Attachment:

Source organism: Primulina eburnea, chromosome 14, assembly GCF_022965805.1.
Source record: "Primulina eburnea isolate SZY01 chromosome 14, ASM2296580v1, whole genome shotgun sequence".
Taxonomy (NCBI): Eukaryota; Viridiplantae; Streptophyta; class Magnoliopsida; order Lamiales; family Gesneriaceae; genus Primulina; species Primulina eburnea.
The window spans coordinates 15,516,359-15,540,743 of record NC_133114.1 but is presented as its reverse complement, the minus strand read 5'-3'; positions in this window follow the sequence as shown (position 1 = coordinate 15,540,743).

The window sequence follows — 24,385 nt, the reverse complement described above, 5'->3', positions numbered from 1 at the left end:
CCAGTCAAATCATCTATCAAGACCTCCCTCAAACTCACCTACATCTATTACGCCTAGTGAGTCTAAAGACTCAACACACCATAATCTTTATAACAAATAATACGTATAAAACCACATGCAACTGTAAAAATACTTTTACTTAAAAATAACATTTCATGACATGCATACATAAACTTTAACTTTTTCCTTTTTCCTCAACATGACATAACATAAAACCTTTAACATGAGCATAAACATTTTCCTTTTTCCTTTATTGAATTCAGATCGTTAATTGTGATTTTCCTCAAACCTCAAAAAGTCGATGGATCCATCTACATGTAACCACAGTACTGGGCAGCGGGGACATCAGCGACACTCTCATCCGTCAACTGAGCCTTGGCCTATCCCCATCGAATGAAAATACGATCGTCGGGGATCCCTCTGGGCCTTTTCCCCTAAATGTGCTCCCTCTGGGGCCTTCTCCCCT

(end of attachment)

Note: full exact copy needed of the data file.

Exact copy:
Source organism: Primulina eburnea, chromosome 14, assembly GCF_022965805.1.
Source record: "Primulina eburnea isolate SZY01 chromosome 14, ASM2296580v1, whole genome shotgun sequence".
Taxonomy (NCBI): Eukaryota; Viridiplantae; Streptophyta; class Magnoliopsida; order Lamiales; family Gesneriaceae; genus Primulina; species Primulina eburnea.
The window spans coordinates 15,516,359-15,540,743 of record NC_133114.1 but is presented as its reverse complement, the minus strand read 5'-3'; positions in this window follow the sequence as shown (position 1 = coordinate 15,540,743).

The window sequence follows — 24,385 nt, the reverse complement described above, 5'->3', positions numbered from 1 at the left end:
CCAGTCAAATCATCTATCAAGACCTCCCTCAAACTCACCTACATCTATTACGCCTAGTGAGTCTAAAGACTCAACACACCATAATCTTTATAACAAATAATACGTATAAAACCACATGCAACTGTAAAAATACTTTTACTTAAAAATAACATTTCATGACATGCATACATAAACTTTAACTTTTTCCTTTTTCCTCAACATGACATAACATAAAACCTTTAACATGAGCATAAACATTTTCCTTTTTCCTTTATTGAATTCAGATCGTTAATTGTGATTTTCCTCAAACCTCAAAAAGTCGATGGATCCATCTACATGTAACCACAGTACTGGGCAGCGGGGACATCAGCGACACTCTCATCCGTCAACTGAGCCTTGGCCTATCCCCATCGAATGAAAATACGATCGTCGGGGATCCCTCTGGGCCTTTTCCCCTAAATGTGCTCCCTCTGGGGCCTTCTCCCCT